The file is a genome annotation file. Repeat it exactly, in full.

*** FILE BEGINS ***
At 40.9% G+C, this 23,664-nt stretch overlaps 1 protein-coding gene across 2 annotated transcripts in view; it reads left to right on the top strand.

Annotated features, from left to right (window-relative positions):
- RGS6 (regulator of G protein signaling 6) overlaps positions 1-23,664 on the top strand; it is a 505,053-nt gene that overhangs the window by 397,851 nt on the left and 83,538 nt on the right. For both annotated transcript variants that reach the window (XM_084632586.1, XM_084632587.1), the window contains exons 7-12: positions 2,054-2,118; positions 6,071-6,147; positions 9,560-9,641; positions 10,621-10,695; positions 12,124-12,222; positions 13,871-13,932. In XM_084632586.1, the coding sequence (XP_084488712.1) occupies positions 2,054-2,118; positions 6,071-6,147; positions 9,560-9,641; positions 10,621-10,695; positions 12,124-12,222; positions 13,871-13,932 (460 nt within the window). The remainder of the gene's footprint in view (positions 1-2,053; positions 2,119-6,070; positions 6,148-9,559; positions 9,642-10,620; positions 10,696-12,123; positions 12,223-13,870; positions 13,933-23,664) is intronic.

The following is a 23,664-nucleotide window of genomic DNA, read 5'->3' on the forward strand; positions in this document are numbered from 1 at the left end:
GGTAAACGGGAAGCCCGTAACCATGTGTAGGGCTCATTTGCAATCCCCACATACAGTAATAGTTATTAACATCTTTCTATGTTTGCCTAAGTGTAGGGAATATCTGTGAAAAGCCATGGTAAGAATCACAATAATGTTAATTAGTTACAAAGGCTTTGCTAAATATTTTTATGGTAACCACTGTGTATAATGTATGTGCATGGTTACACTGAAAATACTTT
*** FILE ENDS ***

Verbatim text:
At 40.9% G+C, this 23,664-nt stretch overlaps 1 protein-coding gene across 2 annotated transcripts in view; it reads left to right on the top strand.

Annotated features, from left to right (window-relative positions):
- RGS6 (regulator of G protein signaling 6) overlaps positions 1-23,664 on the top strand; it is a 505,053-nt gene that overhangs the window by 397,851 nt on the left and 83,538 nt on the right. For both annotated transcript variants that reach the window (XM_084632586.1, XM_084632587.1), the window contains exons 7-12: positions 2,054-2,118; positions 6,071-6,147; positions 9,560-9,641; positions 10,621-10,695; positions 12,124-12,222; positions 13,871-13,932. In XM_084632586.1, the coding sequence (XP_084488712.1) occupies positions 2,054-2,118; positions 6,071-6,147; positions 9,560-9,641; positions 10,621-10,695; positions 12,124-12,222; positions 13,871-13,932 (460 nt within the window). The remainder of the gene's footprint in view (positions 1-2,053; positions 2,119-6,070; positions 6,148-9,559; positions 9,642-10,620; positions 10,696-12,123; positions 12,223-13,870; positions 13,933-23,664) is intronic.

The following is a 23,664-nucleotide window of genomic DNA, read 5'->3' on the forward strand; positions in this document are numbered from 1 at the left end:
GGTAAACGGGAAGCCCGTAACCATGTGTAGGGCTCATTTGCAATCCCCACATACAGTAATAGTTATTAACATCTTTCTATGTTTGCCTAAGTGTAGGGAATATCTGTGAAAAGCCATGGTAAGAATCACAATAATGTTAATTAGTTACAAAGGCTTTGCTAAATATTTTTATGGTAACCACTGTGTATAATGTATGTGCATGGTTACACTGAAAATACTTT